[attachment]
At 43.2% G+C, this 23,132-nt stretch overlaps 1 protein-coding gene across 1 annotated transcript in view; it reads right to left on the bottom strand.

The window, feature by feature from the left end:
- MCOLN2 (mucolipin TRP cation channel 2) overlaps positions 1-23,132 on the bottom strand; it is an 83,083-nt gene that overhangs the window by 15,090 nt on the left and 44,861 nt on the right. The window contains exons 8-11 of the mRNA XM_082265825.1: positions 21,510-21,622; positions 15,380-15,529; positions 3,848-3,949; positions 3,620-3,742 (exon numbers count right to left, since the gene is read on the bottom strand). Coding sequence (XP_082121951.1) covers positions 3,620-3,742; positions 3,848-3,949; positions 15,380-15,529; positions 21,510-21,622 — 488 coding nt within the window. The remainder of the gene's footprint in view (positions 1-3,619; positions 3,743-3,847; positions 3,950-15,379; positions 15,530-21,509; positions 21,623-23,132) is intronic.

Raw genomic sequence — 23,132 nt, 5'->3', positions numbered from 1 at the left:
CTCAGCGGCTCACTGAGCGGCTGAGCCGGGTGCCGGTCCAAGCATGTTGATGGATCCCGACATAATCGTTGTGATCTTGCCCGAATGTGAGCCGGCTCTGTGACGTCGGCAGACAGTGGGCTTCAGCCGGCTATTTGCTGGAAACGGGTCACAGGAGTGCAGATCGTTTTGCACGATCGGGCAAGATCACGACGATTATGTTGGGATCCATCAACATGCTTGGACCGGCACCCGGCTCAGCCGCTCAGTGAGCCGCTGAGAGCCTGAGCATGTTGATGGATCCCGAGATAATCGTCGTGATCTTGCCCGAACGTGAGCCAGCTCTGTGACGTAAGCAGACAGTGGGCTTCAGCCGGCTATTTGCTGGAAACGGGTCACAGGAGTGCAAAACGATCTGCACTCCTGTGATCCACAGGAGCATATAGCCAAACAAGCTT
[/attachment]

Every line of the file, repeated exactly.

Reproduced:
At 43.2% G+C, this 23,132-nt stretch overlaps 1 protein-coding gene across 1 annotated transcript in view; it reads right to left on the bottom strand.

The window, feature by feature from the left end:
- MCOLN2 (mucolipin TRP cation channel 2) overlaps positions 1-23,132 on the bottom strand; it is an 83,083-nt gene that overhangs the window by 15,090 nt on the left and 44,861 nt on the right. The window contains exons 8-11 of the mRNA XM_082265825.1: positions 21,510-21,622; positions 15,380-15,529; positions 3,848-3,949; positions 3,620-3,742 (exon numbers count right to left, since the gene is read on the bottom strand). Coding sequence (XP_082121951.1) covers positions 3,620-3,742; positions 3,848-3,949; positions 15,380-15,529; positions 21,510-21,622 — 488 coding nt within the window. The remainder of the gene's footprint in view (positions 1-3,619; positions 3,743-3,847; positions 3,950-15,379; positions 15,530-21,509; positions 21,623-23,132) is intronic.

Raw genomic sequence — 23,132 nt, 5'->3', positions numbered from 1 at the left:
CTCAGCGGCTCACTGAGCGGCTGAGCCGGGTGCCGGTCCAAGCATGTTGATGGATCCCGACATAATCGTTGTGATCTTGCCCGAATGTGAGCCGGCTCTGTGACGTCGGCAGACAGTGGGCTTCAGCCGGCTATTTGCTGGAAACGGGTCACAGGAGTGCAGATCGTTTTGCACGATCGGGCAAGATCACGACGATTATGTTGGGATCCATCAACATGCTTGGACCGGCACCCGGCTCAGCCGCTCAGTGAGCCGCTGAGAGCCTGAGCATGTTGATGGATCCCGAGATAATCGTCGTGATCTTGCCCGAACGTGAGCCAGCTCTGTGACGTAAGCAGACAGTGGGCTTCAGCCGGCTATTTGCTGGAAACGGGTCACAGGAGTGCAAAACGATCTGCACTCCTGTGATCCACAGGAGCATATAGCCAAACAAGCTT